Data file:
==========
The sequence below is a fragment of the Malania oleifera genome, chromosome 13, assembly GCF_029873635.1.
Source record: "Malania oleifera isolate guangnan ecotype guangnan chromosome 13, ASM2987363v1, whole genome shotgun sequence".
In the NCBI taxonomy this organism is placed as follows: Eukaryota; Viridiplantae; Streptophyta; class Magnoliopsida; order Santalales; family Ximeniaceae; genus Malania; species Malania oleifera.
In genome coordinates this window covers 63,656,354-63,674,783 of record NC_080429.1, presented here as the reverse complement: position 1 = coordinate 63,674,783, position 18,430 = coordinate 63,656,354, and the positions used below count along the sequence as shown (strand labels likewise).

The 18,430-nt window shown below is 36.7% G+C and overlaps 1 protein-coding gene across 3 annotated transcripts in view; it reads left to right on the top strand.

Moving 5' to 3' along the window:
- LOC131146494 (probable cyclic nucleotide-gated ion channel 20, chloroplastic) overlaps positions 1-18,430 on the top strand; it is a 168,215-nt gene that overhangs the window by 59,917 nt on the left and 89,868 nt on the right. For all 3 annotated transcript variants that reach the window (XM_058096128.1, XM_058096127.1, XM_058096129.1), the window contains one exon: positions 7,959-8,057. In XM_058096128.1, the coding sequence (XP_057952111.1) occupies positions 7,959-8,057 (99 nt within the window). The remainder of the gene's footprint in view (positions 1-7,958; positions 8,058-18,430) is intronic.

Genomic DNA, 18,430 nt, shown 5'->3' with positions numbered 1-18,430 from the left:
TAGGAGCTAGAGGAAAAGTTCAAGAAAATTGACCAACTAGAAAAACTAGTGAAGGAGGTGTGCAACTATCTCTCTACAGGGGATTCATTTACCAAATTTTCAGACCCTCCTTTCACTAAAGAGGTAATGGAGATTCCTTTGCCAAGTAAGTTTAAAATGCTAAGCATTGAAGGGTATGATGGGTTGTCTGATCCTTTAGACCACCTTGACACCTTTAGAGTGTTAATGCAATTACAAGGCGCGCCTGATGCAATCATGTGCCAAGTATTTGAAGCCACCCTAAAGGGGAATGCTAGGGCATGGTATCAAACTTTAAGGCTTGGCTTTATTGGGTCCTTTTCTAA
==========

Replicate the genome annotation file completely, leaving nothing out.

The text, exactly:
The sequence below is a fragment of the Malania oleifera genome, chromosome 13, assembly GCF_029873635.1.
Source record: "Malania oleifera isolate guangnan ecotype guangnan chromosome 13, ASM2987363v1, whole genome shotgun sequence".
In the NCBI taxonomy this organism is placed as follows: Eukaryota; Viridiplantae; Streptophyta; class Magnoliopsida; order Santalales; family Ximeniaceae; genus Malania; species Malania oleifera.
In genome coordinates this window covers 63,656,354-63,674,783 of record NC_080429.1, presented here as the reverse complement: position 1 = coordinate 63,674,783, position 18,430 = coordinate 63,656,354, and the positions used below count along the sequence as shown (strand labels likewise).

The 18,430-nt window shown below is 36.7% G+C and overlaps 1 protein-coding gene across 3 annotated transcripts in view; it reads left to right on the top strand.

Moving 5' to 3' along the window:
- LOC131146494 (probable cyclic nucleotide-gated ion channel 20, chloroplastic) overlaps positions 1-18,430 on the top strand; it is a 168,215-nt gene that overhangs the window by 59,917 nt on the left and 89,868 nt on the right. For all 3 annotated transcript variants that reach the window (XM_058096128.1, XM_058096127.1, XM_058096129.1), the window contains one exon: positions 7,959-8,057. In XM_058096128.1, the coding sequence (XP_057952111.1) occupies positions 7,959-8,057 (99 nt within the window). The remainder of the gene's footprint in view (positions 1-7,958; positions 8,058-18,430) is intronic.

Genomic DNA, 18,430 nt, shown 5'->3' with positions numbered 1-18,430 from the left:
TAGGAGCTAGAGGAAAAGTTCAAGAAAATTGACCAACTAGAAAAACTAGTGAAGGAGGTGTGCAACTATCTCTCTACAGGGGATTCATTTACCAAATTTTCAGACCCTCCTTTCACTAAAGAGGTAATGGAGATTCCTTTGCCAAGTAAGTTTAAAATGCTAAGCATTGAAGGGTATGATGGGTTGTCTGATCCTTTAGACCACCTTGACACCTTTAGAGTGTTAATGCAATTACAAGGCGCGCCTGATGCAATCATGTGCCAAGTATTTGAAGCCACCCTAAAGGGGAATGCTAGGGCATGGTATCAAACTTTAAGGCTTGGCTTTATTGGGTCCTTTTCTAA